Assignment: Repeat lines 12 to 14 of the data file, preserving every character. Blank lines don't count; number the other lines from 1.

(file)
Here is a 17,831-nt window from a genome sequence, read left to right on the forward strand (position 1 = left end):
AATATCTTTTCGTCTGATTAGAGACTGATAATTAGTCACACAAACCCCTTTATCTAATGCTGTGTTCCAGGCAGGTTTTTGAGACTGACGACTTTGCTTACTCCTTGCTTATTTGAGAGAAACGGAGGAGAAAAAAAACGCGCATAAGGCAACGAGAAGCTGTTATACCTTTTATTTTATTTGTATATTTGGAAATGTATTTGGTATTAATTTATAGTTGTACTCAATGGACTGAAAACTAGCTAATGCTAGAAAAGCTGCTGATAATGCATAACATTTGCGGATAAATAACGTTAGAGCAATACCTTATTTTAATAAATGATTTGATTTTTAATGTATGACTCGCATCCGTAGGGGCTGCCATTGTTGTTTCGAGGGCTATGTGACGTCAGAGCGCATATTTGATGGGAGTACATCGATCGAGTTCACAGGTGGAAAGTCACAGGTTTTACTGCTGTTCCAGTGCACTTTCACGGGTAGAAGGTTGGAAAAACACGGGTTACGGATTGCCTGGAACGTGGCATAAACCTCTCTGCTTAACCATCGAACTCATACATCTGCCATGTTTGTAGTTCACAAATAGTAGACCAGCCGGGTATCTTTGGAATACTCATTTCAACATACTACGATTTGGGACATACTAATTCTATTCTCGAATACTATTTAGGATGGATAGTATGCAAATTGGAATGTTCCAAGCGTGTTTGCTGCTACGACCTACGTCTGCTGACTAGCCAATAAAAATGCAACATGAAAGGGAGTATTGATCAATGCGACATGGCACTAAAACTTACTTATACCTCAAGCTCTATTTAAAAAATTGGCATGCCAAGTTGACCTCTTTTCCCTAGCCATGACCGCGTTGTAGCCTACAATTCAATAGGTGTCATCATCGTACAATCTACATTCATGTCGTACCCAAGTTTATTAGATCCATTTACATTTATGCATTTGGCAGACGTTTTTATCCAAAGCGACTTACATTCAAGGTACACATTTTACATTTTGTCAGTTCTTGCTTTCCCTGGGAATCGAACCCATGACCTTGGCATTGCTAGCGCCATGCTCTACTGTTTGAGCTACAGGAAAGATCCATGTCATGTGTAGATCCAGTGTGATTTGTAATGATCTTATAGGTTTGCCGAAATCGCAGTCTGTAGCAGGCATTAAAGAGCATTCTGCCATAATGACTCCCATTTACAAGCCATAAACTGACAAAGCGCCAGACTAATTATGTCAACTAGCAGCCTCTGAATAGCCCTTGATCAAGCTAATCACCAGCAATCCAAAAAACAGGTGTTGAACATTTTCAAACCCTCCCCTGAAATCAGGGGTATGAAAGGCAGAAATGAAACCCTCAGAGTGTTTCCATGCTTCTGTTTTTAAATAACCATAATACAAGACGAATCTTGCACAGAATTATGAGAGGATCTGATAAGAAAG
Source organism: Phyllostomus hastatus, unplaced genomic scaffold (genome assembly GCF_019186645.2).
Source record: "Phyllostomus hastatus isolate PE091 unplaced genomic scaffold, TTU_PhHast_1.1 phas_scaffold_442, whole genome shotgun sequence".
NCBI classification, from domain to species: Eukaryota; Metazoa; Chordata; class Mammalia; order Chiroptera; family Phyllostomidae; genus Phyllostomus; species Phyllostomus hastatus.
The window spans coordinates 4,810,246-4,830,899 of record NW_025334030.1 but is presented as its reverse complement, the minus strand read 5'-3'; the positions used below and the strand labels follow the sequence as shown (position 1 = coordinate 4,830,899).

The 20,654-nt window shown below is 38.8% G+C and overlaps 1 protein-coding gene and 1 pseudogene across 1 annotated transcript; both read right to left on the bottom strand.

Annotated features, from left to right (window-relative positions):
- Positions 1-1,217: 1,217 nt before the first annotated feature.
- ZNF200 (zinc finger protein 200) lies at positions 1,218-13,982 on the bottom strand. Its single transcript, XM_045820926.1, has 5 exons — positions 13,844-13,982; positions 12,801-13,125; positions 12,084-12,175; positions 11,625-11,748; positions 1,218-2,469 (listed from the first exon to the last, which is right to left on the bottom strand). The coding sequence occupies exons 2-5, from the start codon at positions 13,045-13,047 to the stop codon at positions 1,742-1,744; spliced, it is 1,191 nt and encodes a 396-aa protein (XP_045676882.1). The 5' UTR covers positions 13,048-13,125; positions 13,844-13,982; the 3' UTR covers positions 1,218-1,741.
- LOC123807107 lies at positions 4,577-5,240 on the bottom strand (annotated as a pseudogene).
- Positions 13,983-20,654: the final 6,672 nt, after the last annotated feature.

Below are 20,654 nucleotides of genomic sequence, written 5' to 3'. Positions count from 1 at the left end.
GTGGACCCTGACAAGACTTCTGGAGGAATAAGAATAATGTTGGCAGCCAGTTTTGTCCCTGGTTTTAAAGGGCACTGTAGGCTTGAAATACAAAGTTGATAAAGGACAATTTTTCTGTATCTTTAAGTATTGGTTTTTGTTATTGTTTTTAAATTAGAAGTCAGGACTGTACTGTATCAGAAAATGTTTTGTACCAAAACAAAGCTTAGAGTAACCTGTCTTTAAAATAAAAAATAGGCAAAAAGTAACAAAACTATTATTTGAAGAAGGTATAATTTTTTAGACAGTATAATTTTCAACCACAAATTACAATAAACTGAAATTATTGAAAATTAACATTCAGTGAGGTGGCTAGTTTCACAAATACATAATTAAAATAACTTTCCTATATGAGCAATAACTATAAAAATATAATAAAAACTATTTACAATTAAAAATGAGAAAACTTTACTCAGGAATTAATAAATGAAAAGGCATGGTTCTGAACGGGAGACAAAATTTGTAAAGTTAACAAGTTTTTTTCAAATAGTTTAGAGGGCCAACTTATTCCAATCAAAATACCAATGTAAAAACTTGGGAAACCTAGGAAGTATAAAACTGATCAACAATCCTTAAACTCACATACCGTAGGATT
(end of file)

- Positions 13,983-20,654: the final 6,672 nt, after the last annotated feature.

Below are 20,654 nucleotides of genomic sequence, written 5' to 3'. Positions count from 1 at the left end.
GTGGACCCTGACAAGACTTCTGGAGGAATAAGAATAATGTTGGCAGCCAGTTTTGTCCCTGGTTTTAAAGGGCACTGTAGGCTTGAAATACAAAGTTGATAAAGGACAATTTTTCTGTATCTTTAAGTATTGGTTTTTGTTATTGTTTTTAAATTAGAAGTCAGGACTGTACTGTATCAGAAAATGTTTTGTACCAAAACAAAGCTTAGAGTAACCTGTCTTTAAAATAAAAAATAGGCAAAAAGTAACAAAACTATTATTTGAAGAAGGTATAATTTTTTAGACAGTATAATTTTCAACCACAAATTACAATAAACTGAAATTATTGAAAATTAACATTCAGTGAGGTGGCTAGTTTCACAAATACATAATTAAAATAACTTTCCTATATGAGCAATAACTATAAAAATATAATAAAAACTATTTACAATTAAAAATGAGAAAACTTTACTCAGGAATTAATAAATGAAAAGGCATGGTTCTGAACGGGAGACAAAATTTGTAAAGTTAACAAGTTTTTTTCAAATAGTTTAGAGGGCCAACTTATTCCAATCAAAATACCAATGTAAAAACTTGGGAAACCTAGGAAGTATAAAACTGATCAACAATCCTTAAACTCACATACCGTAGGATT